Technology anxiety is real amongst children and young people who face returning to the classroom after time spent in home learning during the lockdowns.

During this time, most children have been learning online or through an increased amount of screen time rather than face-to-face. For children with anxiety or worries about the problems in the world, this has often been less stressful than engaging in activities in the real world.

But what about when they return to face-to-face learning? And what is technology anxiety, anyway?

Fear of being separated from technology

Technology anxiety or digital anxiety can occur in a couple of different ways. It can be caused by separation from a digital device, or it can be caused by fear of technology.

In kids with technology anxiety, it occurs when they are separated from a favourite device.

Just as a stuffed toy or blanket might provide a sense of comfort and security for young children, digital devices can help an older child or young person feel secure.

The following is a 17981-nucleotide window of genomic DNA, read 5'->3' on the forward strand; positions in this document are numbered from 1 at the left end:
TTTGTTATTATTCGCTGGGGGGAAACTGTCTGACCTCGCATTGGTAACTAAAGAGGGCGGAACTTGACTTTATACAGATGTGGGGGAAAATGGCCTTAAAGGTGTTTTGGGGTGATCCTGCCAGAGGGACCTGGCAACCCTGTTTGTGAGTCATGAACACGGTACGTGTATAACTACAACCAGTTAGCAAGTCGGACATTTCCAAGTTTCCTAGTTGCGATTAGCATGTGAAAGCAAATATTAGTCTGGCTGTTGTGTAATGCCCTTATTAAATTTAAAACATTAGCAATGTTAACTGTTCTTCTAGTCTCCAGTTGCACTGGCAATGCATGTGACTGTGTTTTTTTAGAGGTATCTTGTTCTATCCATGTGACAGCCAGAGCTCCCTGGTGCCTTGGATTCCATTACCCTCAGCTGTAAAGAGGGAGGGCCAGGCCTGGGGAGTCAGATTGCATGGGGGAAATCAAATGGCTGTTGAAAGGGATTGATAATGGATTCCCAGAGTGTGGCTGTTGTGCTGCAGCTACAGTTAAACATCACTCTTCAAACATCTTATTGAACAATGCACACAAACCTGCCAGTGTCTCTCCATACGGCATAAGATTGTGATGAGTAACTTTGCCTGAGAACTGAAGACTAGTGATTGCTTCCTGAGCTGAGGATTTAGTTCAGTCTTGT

But at what cost?

The negative effects of technology on mental health

According to the International Journal of Mental Health and Addiction, attachment to technology can lead to low levels of self-motivation, emotional intelligence, and empathy among young people. It is also a factor in ADHD, depression, and the inability to form stable friendships.

Mental health concerns in the digital age have only increased during a pandemic when children are spending far more time in front of screens than they have in the past, and hospitals in Canada have reported a 100% increase in mental health admissions for young people as a direct result of the pandemic.

Signs of technology addiction

Technology anxiety is often related to technology addiction and parents and carers can often spot the signs when they know what to look for:

· A lack of interest in other activities, even things the child used to enjoy in the past

· A single-minded focus that claims all of their attention when they are using their devices

· Tantrums, aggression, meltdowns or bad behaviour when unable to access their devices

· Constant discussion of screen time and things they have seen or done online